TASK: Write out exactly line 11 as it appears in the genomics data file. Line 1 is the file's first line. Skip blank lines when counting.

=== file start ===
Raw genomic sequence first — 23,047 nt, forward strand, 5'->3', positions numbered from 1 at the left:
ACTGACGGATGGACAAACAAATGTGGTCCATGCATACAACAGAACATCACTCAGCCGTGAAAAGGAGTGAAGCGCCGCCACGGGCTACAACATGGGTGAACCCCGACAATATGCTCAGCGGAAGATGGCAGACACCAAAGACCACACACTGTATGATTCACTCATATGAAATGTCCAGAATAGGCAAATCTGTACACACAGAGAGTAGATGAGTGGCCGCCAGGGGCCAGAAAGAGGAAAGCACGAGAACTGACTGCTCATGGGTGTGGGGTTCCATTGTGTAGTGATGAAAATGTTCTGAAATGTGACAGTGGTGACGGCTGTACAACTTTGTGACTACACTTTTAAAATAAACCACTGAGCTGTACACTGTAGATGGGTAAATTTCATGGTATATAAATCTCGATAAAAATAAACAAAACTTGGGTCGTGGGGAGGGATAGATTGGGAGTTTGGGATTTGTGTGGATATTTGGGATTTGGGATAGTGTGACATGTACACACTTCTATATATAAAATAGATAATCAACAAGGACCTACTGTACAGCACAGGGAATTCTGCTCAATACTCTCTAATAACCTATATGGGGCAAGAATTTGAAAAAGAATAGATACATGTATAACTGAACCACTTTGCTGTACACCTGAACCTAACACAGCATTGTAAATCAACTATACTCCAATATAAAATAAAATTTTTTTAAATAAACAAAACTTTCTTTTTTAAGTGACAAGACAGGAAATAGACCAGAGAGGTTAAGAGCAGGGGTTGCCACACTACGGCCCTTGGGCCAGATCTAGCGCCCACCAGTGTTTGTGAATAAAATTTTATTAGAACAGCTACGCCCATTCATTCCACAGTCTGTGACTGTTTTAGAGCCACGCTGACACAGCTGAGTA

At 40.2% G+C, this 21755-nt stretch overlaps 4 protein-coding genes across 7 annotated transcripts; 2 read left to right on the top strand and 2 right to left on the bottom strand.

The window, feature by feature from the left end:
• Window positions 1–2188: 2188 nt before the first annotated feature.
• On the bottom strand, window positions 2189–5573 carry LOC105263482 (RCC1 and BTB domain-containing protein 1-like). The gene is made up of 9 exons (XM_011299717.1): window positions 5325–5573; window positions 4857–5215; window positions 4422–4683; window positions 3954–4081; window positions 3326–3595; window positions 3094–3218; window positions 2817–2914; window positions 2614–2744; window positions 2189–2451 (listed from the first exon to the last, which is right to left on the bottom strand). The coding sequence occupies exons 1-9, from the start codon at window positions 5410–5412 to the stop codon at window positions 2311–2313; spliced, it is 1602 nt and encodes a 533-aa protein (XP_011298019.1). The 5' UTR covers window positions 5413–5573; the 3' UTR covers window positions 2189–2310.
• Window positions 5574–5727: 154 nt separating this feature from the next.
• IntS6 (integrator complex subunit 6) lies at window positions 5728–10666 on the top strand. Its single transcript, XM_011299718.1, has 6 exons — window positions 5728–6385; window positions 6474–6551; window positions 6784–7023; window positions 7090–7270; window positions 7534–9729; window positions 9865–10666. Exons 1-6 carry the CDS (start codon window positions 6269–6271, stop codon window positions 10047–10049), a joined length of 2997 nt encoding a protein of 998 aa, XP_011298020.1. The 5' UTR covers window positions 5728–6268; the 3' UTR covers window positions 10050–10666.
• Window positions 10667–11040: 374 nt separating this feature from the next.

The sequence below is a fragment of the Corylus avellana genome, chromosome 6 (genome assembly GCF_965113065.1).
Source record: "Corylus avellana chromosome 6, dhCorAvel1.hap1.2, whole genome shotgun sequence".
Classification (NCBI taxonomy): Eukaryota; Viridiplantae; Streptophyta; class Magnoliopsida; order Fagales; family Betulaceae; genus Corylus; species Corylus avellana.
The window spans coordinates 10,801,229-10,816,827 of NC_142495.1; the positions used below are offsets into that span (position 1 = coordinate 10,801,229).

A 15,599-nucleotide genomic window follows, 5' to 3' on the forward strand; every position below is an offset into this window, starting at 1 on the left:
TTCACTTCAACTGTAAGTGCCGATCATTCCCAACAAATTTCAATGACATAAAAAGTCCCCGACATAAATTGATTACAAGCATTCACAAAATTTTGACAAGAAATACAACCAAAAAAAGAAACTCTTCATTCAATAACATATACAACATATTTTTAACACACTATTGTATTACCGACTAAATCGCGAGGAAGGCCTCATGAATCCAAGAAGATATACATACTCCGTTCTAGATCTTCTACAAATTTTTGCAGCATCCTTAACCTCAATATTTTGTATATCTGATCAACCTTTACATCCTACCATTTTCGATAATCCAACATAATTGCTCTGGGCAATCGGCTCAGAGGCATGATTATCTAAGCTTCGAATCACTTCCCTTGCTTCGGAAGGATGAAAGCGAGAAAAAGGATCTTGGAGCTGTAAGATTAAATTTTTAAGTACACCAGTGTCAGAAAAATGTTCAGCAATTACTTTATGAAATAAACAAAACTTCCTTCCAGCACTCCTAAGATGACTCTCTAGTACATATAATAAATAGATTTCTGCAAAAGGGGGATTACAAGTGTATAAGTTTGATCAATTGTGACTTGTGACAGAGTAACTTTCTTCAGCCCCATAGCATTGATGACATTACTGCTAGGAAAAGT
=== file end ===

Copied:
Source record: "Corylus avellana chromosome 6, dhCorAvel1.hap1.2, whole genome shotgun sequence".